Labor leader pounds the pavement in Lismore
OPPOSITION leader Bill Shorten took to the streets of Lismore this afternoon as part of his tour of the flood recovery effort around the Northern Rivers.
Mr Shorten justified his visit two weeks after the devastating natural disaster and said it's important to reassure affected residents that they aren't forgotten by our nation's leaders.
"(Labor) get that recovery isn't done in 24 hours or a week," Mr Shorten said.
In saying that, Mr Shorten said he called Lismore Mayor Isaac Smith on Monday, April 3 following the flood.
He said Labor was committed to upholding the expectations of ravaged communities by standing up for residents "not just on the day it happens but the weeks and months ahead".
Part of that fight for residents Mr Shorten said is keeping a watchful eye on insurance companies.
He also recommended the NSW Government consider a moratorium on payroll tax to help businesses back on their feet.
The visit coincided with the Federal Government announcing Category C disaster grants for Lismore and Murwillumbah.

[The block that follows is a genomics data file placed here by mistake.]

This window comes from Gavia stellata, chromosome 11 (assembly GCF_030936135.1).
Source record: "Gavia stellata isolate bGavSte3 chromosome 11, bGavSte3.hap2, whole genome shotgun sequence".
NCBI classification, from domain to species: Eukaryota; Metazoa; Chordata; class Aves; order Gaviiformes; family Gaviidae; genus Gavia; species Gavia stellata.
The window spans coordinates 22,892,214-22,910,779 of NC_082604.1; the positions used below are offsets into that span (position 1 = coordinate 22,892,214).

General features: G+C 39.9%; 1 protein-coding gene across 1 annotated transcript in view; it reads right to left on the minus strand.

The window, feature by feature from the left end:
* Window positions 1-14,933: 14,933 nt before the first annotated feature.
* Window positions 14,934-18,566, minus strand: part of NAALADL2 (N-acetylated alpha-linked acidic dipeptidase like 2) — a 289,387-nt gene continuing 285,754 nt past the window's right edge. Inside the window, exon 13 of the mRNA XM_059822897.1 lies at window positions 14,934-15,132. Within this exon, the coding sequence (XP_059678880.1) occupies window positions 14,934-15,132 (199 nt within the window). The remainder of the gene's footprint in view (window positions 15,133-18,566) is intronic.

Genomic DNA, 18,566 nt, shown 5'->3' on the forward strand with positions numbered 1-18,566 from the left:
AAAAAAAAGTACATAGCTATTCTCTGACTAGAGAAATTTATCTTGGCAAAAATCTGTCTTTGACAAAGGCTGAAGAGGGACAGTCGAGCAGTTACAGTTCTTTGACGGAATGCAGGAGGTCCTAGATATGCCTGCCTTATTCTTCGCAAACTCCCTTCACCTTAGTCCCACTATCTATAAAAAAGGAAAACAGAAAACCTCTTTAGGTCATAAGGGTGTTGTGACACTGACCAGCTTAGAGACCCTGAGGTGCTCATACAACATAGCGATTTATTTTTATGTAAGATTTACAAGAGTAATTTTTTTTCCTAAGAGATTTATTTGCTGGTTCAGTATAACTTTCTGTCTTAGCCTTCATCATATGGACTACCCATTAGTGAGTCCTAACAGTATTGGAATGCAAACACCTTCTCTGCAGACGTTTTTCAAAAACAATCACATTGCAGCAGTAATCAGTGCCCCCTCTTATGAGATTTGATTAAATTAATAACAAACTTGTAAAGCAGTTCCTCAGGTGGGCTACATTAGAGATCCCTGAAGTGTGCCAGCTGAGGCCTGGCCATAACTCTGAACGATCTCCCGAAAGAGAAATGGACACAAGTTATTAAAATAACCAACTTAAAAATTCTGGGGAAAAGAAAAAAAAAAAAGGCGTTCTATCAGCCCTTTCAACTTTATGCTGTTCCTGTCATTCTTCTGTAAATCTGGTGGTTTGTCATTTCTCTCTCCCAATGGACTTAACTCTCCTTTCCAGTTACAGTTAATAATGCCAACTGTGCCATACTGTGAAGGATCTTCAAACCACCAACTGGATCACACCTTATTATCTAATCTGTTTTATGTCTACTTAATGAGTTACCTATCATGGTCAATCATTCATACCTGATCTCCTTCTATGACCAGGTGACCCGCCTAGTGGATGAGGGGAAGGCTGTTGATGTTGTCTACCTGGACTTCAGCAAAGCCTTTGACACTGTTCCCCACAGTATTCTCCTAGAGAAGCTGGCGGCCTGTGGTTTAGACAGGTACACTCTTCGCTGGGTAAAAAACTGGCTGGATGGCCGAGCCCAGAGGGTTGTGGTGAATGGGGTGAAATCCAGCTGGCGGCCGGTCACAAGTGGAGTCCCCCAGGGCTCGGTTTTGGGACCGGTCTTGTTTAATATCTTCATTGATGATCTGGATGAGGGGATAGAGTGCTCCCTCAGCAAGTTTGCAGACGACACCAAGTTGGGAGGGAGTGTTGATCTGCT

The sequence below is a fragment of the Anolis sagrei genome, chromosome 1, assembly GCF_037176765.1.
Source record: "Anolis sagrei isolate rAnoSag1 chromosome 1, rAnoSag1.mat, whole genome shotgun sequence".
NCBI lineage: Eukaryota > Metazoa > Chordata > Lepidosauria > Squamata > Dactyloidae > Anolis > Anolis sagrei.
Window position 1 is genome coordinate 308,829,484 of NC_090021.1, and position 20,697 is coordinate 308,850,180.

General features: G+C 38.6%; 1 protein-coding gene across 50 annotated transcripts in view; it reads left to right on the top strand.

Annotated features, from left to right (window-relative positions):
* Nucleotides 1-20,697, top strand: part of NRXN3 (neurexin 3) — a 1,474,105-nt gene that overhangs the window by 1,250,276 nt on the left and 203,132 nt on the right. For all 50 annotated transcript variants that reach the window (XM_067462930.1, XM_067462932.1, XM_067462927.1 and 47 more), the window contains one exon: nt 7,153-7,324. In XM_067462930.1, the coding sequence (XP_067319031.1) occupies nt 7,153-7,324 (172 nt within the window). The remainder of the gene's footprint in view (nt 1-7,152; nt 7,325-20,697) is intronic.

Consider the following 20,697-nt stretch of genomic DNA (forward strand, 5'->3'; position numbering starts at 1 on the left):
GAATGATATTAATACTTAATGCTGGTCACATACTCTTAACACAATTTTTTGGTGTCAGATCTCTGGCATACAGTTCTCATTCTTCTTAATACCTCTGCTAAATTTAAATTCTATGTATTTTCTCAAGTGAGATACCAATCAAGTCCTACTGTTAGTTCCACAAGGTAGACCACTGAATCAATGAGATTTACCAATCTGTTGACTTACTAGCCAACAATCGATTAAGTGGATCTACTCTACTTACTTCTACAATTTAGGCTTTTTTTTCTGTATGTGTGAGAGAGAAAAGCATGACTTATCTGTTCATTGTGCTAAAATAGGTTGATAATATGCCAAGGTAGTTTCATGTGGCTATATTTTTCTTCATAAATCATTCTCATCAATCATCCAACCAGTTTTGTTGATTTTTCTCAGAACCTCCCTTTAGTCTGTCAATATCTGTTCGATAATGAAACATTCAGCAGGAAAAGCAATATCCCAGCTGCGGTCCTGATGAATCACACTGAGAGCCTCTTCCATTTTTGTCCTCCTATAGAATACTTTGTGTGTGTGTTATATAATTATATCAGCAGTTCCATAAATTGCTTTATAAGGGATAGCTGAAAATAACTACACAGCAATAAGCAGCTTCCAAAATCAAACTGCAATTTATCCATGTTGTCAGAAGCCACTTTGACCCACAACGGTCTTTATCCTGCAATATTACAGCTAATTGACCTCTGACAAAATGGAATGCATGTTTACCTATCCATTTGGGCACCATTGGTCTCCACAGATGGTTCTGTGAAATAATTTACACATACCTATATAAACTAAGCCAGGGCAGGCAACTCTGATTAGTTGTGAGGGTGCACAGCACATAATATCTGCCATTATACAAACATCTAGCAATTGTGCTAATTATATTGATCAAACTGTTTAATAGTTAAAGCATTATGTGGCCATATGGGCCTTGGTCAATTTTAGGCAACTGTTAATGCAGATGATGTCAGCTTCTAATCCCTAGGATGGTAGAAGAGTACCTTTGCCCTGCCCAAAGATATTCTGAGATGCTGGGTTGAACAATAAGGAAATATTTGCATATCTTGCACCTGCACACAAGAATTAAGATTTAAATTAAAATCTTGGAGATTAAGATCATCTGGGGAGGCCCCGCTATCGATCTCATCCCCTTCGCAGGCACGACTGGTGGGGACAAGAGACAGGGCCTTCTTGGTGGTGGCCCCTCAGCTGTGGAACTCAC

Richmond MP Justine Elliot rejected claims that the State Labor Government's application for Category C funding for affected Queensland towns was inadequate with speculation the application was only a page long.
Ms Elliot said to her knowledge the application was comprehensive and labelled the behaviour of Deputy Prime Minister Barnaby Joyce as a "spoilt immature child" over the handling of the funding allocation.
Mr Shorten urged for all levels of government "to work together and facilitate people getting back on their feet".
He called Lismore "a very special community" and admired its strong spirit during the city's recovery.
During his walk down the city centre, Mr Shorten spoke to numerous business owners and residents about their plight and their move towards recovery.
He was accompanied by former Page MP Janelle Saffin, Lismore Mayor Isaac Smith and councillor Eddie Lloyd.